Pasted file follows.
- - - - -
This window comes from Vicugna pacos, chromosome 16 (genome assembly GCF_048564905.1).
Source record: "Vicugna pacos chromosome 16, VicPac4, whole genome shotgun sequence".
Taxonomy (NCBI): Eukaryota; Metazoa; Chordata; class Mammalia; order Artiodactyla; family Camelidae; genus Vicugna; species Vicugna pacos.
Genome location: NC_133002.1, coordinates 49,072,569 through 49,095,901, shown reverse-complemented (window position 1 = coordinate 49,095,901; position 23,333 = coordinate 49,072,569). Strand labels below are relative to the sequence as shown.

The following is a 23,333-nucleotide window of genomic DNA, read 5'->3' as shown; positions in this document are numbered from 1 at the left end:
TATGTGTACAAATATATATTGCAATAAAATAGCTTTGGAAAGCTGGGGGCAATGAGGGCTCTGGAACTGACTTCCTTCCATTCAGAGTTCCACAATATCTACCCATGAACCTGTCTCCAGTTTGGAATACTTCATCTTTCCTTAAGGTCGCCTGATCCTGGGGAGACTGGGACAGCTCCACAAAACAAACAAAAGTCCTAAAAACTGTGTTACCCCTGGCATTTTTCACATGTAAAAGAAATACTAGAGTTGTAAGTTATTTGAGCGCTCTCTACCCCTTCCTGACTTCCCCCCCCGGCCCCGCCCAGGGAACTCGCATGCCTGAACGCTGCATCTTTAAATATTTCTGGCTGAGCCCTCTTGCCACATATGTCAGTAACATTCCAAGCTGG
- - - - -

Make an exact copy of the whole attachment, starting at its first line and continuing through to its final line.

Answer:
This window comes from Vicugna pacos, chromosome 16 (genome assembly GCF_048564905.1).
Source record: "Vicugna pacos chromosome 16, VicPac4, whole genome shotgun sequence".
Taxonomy (NCBI): Eukaryota; Metazoa; Chordata; class Mammalia; order Artiodactyla; family Camelidae; genus Vicugna; species Vicugna pacos.
Genome location: NC_133002.1, coordinates 49,072,569 through 49,095,901, shown reverse-complemented (window position 1 = coordinate 49,095,901; position 23,333 = coordinate 49,072,569). Strand labels below are relative to the sequence as shown.

The following is a 23,333-nucleotide window of genomic DNA, read 5'->3' as shown; positions in this document are numbered from 1 at the left end:
TATGTGTACAAATATATATTGCAATAAAATAGCTTTGGAAAGCTGGGGGCAATGAGGGCTCTGGAACTGACTTCCTTCCATTCAGAGTTCCACAATATCTACCCATGAACCTGTCTCCAGTTTGGAATACTTCATCTTTCCTTAAGGTCGCCTGATCCTGGGGAGACTGGGACAGCTCCACAAAACAAACAAAAGTCCTAAAAACTGTGTTACCCCTGGCATTTTTCACATGTAAAAGAAATACTAGAGTTGTAAGTTATTTGAGCGCTCTCTACCCCTTCCTGACTTCCCCCCCCGGCCCCGCCCAGGGAACTCGCATGCCTGAACGCTGCATCTTTAAATATTTCTGGCTGAGCCCTCTTGCCACATATGTCAGTAACATTCCAAGCTGG